Madhya Pradesh Doctors’ Demand for Better Pay, Security Draws Support From Medical Community
Doctors from the All India Institute of Medical Science (AIIMS) and Safdarjung Hospital in Delhi marched on Sunday in support of the ongoing junior doctors’ protest in Madhya Pradesh. The Federation of Resident Doctors’ Association (FORDA) and the Delhi Resident Doctors’ Association expressed their solidarity with the Madhya Pradesh doctors’ demands for a 24% stipend hike, better security, as well as medical safeguards for themselves and their families in case they contract Covid19.
“We want better security; many times, we get beaten up. If we or our families get infected, there are no beds for us,” a protesting member of the Madhya Pradesh Junior Doctors’ Association told NDTV.
The demands came from 3,000 junior doctors across six medical colleges in Madhya Pradesh last week. The doctors resigned en masse on Thursday after the Madhya Pradesh High Court called their strike “illegal.” In addition to a stipend hike and free medical treatment for themselves and for family members, the junior doctors are demanding security in the workplace to protect against violence by attendants and family members of patients, according to Live Law.
The court directed the doctors to immediately resume their duties, and rebuked them for choosing to strike at a moment when the health crisis was at its peak. The court also ordered the state government to take “strict action” against them if they failed to resume their duties. However, the doctors refused to call off the strike and sent in their resignations before any action was taken.
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The unrest comes in the wake of recent events — related to poor pay, amenities, and harassment — that provoked discontent among the medical fraternity. On June 1, doctors observed a nationwide “black day” in response to Ramdev’s comments against allopathic Covid19 treatment and vaccines. There has also been outrage in the medical community over an incident in Guwahati last week, where family members of a patient who succumbed to the virus violently assaulted a doctor. Similar instances have been observed across states, where doctors have been physically assaulted by family members or relatives.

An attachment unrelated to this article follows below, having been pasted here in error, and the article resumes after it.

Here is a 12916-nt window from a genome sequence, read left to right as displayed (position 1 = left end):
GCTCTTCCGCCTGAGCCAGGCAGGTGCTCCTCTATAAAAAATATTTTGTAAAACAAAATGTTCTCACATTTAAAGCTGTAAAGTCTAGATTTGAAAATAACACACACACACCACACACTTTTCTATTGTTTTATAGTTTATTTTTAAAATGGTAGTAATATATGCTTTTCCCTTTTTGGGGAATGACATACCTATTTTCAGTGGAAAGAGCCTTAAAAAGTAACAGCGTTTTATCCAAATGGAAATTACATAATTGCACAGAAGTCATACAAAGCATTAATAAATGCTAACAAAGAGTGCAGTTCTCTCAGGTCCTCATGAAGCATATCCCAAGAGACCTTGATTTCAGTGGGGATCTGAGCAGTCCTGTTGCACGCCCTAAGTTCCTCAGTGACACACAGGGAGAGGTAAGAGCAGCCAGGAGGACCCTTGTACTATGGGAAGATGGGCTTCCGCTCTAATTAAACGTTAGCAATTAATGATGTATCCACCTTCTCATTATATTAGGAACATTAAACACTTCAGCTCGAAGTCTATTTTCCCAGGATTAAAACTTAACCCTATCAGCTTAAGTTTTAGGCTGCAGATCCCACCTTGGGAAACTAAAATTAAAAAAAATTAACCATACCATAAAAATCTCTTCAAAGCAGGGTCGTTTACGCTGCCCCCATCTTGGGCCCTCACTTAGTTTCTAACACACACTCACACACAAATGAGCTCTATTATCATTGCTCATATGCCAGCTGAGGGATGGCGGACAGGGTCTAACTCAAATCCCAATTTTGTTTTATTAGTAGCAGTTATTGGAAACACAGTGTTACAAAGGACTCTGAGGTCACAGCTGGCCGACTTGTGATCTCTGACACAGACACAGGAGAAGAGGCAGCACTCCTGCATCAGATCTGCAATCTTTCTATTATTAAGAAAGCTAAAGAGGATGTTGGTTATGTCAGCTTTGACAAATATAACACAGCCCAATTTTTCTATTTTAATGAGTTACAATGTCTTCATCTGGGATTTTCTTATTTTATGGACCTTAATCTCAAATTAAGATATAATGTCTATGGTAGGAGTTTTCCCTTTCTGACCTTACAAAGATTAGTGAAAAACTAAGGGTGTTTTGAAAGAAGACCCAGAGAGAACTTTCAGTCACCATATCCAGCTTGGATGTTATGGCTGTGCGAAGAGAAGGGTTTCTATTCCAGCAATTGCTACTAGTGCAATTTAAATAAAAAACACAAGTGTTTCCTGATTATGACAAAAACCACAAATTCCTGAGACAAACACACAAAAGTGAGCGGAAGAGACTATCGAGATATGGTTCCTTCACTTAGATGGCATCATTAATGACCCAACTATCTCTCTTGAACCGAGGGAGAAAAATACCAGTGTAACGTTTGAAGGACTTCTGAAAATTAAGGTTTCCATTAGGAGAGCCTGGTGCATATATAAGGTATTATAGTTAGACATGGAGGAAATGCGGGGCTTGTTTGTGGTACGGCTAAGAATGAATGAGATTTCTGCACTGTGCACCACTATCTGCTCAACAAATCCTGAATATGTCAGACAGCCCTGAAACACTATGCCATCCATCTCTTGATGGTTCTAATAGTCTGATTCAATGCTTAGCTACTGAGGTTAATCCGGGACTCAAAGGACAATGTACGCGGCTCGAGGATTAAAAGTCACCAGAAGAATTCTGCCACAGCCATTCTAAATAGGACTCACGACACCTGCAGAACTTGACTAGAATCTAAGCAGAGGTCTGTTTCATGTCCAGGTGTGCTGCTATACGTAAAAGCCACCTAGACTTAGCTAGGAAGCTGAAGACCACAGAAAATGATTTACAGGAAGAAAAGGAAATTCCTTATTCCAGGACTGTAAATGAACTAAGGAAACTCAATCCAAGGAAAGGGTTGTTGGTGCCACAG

The current strike by Madhya Pradesh’s junior doctors, which began on May 31, was in response to the Madhya Pradesh government raising the doctors’ stipend by 6% as opposed to the original demand of 24%. Following the resignation, the government increased their pay by 17%. The doctors have, however, stated that they will continue their protest until their exact demands are met.
“The government has promised to raise the stipend by 24% and till they raise it to that limit, the strike will continue,” Dr. Arvind Meena, president of the Madhya Pradesh Junior Doctors’ Association (JUDA), told India Today. The Association also stated that they would soon approach the Supreme Court over the issue.
The support for the junior doctors has grown in the national capital. AIIMS Resident Doctors’ Association has warned of a nationwide strike if the Madhya Pradesh government does not meet the demands of the protesting doctors within 24 hours — by today.